However, the possibility that rent in the area could go lower still is causing some potential tenants to play the waiting game in the expectation of getting a better deal down the line. “A lot of these retailers are definitely taking their time and being much more selective with some of their decisions here on the avenue,” Wuchiski said. “They’re willing to wait to get the rent to come down more so they don’t have any issues in the future.”
But not all Greenwich Avenue spaces are going at rock-bottom prices. Rag & Bone paid a premium rate when it moved its Greenwich shop to a new location on Greenwich Avenue in early 2017, broker Tom Torelli of Allied Property Group said. Rag & Bone reportedly paid $150 per square foot on an approximately 1,800-square-foot space. And Lululemon and Baccarat recently re-signed their leases at similar price points.
“[Rag & Bone] signed their lease at a high price,” Torelli said. “Where we’ve seen a change is tenants are still willing to pay a high price for the prime stores on the prime blocks, but the prices have come down on stores that are on secondary blocks or have any kind of configuration that’s not ideal.”
Several doors away from what was the Ralph Lauren store, Allied Property is asking for $135 per square foot at the former Michael Kors address.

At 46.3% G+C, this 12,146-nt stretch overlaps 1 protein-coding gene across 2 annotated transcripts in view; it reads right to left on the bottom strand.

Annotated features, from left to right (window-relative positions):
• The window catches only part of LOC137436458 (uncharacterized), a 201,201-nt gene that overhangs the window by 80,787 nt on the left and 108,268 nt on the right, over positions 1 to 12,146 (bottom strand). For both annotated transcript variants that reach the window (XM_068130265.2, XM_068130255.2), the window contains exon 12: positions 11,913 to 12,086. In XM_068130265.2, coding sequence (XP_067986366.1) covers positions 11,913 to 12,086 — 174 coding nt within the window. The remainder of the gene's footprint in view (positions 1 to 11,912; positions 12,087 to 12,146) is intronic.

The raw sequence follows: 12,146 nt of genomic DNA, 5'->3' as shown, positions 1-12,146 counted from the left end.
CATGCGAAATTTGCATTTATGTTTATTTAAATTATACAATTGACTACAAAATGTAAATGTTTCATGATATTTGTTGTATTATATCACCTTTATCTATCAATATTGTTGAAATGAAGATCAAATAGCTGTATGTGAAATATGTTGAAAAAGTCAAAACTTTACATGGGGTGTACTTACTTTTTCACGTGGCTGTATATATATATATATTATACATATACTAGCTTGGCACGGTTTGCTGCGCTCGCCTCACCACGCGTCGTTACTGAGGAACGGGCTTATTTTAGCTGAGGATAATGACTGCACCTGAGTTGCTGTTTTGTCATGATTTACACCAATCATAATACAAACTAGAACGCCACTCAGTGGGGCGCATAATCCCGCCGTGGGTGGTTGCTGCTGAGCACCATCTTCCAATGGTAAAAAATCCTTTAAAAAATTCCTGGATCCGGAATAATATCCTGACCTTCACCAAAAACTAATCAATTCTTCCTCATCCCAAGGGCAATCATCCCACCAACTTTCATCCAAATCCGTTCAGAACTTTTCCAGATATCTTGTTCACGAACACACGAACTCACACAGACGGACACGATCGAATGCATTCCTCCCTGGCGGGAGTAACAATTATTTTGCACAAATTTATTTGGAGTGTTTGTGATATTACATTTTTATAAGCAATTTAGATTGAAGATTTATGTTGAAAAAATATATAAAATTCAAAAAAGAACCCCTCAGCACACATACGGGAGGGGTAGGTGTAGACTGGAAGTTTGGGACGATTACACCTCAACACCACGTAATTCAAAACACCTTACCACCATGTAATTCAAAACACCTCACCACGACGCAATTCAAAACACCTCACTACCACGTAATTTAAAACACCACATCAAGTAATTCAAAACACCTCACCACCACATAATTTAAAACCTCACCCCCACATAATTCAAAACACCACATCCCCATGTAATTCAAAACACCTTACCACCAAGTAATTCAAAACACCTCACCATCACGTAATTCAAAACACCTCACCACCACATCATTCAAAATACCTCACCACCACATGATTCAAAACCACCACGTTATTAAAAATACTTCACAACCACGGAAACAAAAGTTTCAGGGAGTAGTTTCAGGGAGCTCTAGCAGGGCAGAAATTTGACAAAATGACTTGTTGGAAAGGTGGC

There are instances in which downtown Westport’s Bedford Square retail center — which features a three-floor Anthropologie and lifestyle brand Serena + Lily — wins out over Greenwich.
“The real question for us was trying to decide if Greenwich or Westport was a better fit, as we liked both markets,” said Mike Natenshon, co-founder of California-based clothing brand Marine Layer, which opened in Westport in June 2017. “Ultimately, we felt like Westport was a bit more vibrant and there were some more interesting concepts opening up alongside of us.”
Natenshon’s preference speaks to a significant distinction between the two luxury corridors — their size and the resulting difference in the kinds of tenants they attract.
“Greenwich is a city of close to 60,000, Westport is a town of more like 27,000,” said David Waldman, president and founder of David Adam Realty, a Westport firm that was one of the developers of Bedford Square. “So while they compete in terms of the quality of the type of tenant they’ve gotten, Greenwich is far bigger, has a bigger draw and they’ve been able to bring in the Guccis and the higher-end brands,” he said.